A hike to remember ~ St. Remy to Les Baux, Provence, France
On the hike from Remy, the ‘chimney’ surprised, the lake sparkled and the hike was most memorable.
SAINT REMY to LES BAUX, PROVENCE, FRANCE
Our day bag was packed for an overnight stay in St. Remy and today’s hike to Les Baux. The Hotel du Musée in Arles agreed to keep our backpacks for our return stay.
It was market day in Arles and as we strolled by the many open air stands we picked up cheese, sausage, carrots, strawberries and a baguette (which we also stuffed into the day bag). After learning from the tourist office there was no longer a bus to Les Baux, we walked to the train station and took the next train to Avignon and from there caught a bus to St. Remy.L’Auberge de Saint Rémy in St. Remy, we were pleased to find they had a room ready. We lightened the daypack of anything not needed and started out on our hike to Les Baux.
Using roadways, we walked south out of town.
Poppies and wildflowers dotted the fields of grass outside Saint-Paul-de-Mausole, the mental institution where Vincent Van Gogh admitted himself, after a relapse, with the request, “I wish to remain shut up as much for my own peace of mind as for other people.”
One of the institution’s doctors noted “Van Gogh suffered acute mania with hallucinations of sight and hearing.”
It was during his time here in 1889 that he painted ‘Starry Night’ and ‘Self Portrait’.
We stopped to admire the tall Mausoleum of the Julii; built around 40 BCE it is one of the best preserved mausoleums built by the Romans. Beside it stands another Roman symbol of power, the triumphal arch of Glanum (10-25 BC). These monuments stood at the northern gateway to the city of Glanum. This city fell to ruins and was abandoned after the fall of the Roman Empire and being sacked by invaders. Much of its materials went into the building the town of Saint Remy but parts of the ancient city are being restored upon the archeological site of Glanum.
With difficulty, a little luck and some scrambling up a steep road bank, we found the trailhead.
The first part of our trek was a tad challenging and we were thankful for good hiking boots.
For Sherrie, who is afraid of heights, it also required twenty minutes of quiet, calm, encouraging foot-hold by foot-hold coaching from Terry. After a high-five and a hug Terry scrambled back up so Sherrie could get a picture.
At the bottom of “The Chimney” we saw Lac du Peirrou below. The climb down was made easier by a rope hand-grip bolted into the rock face.
A little unsure as to how to proceed to Les Baux we entered into a wonderful conversation with an older gentleman who was fishing; we not speaking much French and him not speaking English. Delightful.
Many paths seemed to go off in all directions. We chose one and started down. After a time we came upon two gentlemen. “Les Baux?” we enquired pointing in the direction we were travelling. “No,” said one, “St. Remy. Les Baux …” he indicated in the direction from which we came.
We walked back together, almost to the lake, chatting in broken English and equally broken French until they indicated a narrow dirt road climbing upward.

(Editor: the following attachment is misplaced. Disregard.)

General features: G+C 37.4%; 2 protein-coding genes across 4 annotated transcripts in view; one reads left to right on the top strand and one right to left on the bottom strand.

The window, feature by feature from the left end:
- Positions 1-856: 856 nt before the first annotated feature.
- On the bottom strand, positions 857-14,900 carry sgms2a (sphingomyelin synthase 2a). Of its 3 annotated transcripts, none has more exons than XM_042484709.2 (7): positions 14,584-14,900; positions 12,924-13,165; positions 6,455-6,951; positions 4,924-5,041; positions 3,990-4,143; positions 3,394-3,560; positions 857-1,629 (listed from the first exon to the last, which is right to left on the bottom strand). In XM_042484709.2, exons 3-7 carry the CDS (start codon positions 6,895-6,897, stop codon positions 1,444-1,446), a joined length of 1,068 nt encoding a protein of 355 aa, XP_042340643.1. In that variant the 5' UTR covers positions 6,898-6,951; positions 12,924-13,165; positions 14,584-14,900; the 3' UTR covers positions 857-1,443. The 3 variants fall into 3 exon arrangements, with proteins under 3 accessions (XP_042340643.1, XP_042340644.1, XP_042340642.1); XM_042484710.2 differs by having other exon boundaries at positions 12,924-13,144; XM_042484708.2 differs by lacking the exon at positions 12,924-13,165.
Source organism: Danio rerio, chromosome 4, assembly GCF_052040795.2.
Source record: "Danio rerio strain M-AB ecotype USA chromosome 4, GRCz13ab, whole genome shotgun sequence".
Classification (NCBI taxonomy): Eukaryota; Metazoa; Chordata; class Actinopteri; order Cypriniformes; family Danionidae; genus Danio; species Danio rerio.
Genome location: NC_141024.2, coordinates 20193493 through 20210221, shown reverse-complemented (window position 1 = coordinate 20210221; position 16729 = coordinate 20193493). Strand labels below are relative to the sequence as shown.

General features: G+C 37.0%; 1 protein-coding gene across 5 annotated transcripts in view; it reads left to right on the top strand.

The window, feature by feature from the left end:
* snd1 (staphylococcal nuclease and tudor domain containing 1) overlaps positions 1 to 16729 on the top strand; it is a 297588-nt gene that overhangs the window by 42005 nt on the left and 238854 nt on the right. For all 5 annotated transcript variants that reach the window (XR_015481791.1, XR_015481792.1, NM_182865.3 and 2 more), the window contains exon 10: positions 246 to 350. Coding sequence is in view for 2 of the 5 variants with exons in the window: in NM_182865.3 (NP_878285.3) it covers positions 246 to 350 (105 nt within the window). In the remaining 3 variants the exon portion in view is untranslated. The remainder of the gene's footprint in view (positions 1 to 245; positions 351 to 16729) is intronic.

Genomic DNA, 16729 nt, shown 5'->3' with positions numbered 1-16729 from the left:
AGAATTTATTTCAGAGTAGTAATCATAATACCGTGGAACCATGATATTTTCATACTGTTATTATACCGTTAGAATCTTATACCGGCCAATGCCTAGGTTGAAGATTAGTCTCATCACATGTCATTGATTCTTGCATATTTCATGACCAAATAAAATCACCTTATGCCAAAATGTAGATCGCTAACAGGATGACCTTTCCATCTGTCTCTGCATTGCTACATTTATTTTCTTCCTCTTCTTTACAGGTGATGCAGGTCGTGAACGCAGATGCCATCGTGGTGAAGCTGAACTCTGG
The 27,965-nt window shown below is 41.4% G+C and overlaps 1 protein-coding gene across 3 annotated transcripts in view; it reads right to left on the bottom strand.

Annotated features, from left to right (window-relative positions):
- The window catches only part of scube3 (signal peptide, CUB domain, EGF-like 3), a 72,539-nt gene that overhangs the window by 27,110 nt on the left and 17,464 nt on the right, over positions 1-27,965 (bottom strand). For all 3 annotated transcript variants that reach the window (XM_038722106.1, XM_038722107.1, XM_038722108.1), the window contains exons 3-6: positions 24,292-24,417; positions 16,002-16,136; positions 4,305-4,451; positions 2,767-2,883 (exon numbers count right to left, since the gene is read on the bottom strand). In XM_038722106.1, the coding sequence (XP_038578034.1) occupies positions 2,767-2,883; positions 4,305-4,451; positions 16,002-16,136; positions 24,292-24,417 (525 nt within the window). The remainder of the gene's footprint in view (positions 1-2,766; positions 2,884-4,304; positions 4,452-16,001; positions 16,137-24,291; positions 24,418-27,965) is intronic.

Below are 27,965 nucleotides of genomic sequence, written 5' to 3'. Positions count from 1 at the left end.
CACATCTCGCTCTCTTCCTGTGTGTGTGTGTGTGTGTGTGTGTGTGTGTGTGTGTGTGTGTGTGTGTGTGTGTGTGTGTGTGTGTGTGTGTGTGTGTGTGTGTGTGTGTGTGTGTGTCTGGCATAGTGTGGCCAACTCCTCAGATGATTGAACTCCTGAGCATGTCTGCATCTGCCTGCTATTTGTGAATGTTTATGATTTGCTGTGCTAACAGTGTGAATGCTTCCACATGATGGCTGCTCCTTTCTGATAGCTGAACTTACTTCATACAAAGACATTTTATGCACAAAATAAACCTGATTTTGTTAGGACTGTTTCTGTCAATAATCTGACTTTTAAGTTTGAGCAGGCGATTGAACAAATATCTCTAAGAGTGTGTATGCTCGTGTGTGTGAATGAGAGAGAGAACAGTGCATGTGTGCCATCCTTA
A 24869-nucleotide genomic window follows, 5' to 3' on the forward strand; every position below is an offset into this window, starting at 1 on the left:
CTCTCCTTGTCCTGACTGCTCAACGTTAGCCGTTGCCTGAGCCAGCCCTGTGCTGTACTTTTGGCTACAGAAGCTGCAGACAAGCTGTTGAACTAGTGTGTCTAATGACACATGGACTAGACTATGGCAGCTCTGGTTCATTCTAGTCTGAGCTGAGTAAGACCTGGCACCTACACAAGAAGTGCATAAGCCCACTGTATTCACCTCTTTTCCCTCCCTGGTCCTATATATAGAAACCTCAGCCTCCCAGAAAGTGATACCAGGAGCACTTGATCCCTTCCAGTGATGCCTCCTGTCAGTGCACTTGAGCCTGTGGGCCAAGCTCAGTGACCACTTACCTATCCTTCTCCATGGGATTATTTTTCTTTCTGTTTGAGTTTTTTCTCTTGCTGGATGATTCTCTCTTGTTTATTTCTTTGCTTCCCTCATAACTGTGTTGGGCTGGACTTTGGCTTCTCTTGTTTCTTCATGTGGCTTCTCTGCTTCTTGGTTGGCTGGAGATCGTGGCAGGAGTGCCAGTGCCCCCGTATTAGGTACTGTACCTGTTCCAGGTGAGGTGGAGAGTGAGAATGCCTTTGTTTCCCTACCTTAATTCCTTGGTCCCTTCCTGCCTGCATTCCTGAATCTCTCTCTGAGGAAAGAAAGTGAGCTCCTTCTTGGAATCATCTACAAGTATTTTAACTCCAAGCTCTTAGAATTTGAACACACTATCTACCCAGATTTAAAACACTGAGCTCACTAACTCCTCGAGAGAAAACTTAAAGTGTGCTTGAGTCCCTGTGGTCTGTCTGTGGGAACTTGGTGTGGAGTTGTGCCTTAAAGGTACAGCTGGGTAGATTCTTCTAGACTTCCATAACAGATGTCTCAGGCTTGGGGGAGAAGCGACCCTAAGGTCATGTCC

We climbed upward … and upward still … an hour later just as we thought we had reached the crest we discovered still more up. At one point we could look back and see St. Remy and the mountain that housed “The Chimney”. They looked so distant!
Finally, after climbing a bit more, we caught a glimpse of our destination and the route we would have to take to get there … down (a relief) but then up again to the village, perched on a rock solid piece of what (after nearing) looked like Swiss cheese.
Our stay in Les Baux was but two hours … about an hour more than needed. Our taxi, as ordered earlier through the tourist office (since there was no other way to leave Les Baux except for private car or walking … and we had enough walking for one day), delivered us back to St. Remy at 20:00.
We felt we had had enough walking for one day but instead of heading straight for our room, we walked … yes, walked some more … searching for a light dinner menu. After walking the ring road around the old town, making one detour in an attempt to find the newly located tourist office, we finally gave up, went back to our room and finished the last of the picnic supplies from our day bag.
Terry continues to hike (Sherrie not so much) and the St. Remy to Les Baux trek remains a favorite.
L’AUBERGE DE SAINT RÉMY
Authentic Provençal charm marries old-world architectural features with modern comforts making each room unique and comfortable.
[A note to our readers: Since we were there, the hotel has undertaken some upgrades; changes in décor, amenities, as well as pricing.]
Address: 12 Boulevard Mirabeau, 13210 Saint-Rémy-de-Provence, France
Phone: +33 4 90 92 15 33
Website (English): www.aubergesaintremy.com
ARLES ~ HÔTEL DU MUSEE
We may forget some things about Hotel du Musée but well remember the tranquil surroundings, their attention to detail and how they made us feel welcome and at ease. Travelling can be tiring sometimes with so much ‘new’ to take in; time spent at Hotel du Musée allows the body and the mind to rest in preparation for another day of travel discoveries.
Address: 11 Rue du Grand Prieuré – 13200 ARLES
Phone: 00 33 (0)4 90 93 88 88
Website (English): www.hoteldumusee.com
HIKING AROUND ST REMY
OFFICE DE TOURISME SAINT RÉMY DE PROVENCE
La draille [hiking] maps of routes in the area.
Address: Pl. Jean Jaurès, 13210 Saint-Rémy-de-Provence
Phone: +33 4 90 92 05 22
Fax: 04 90 92 38 52
Website: Saint Remy Tourist Office – Re Hiking maps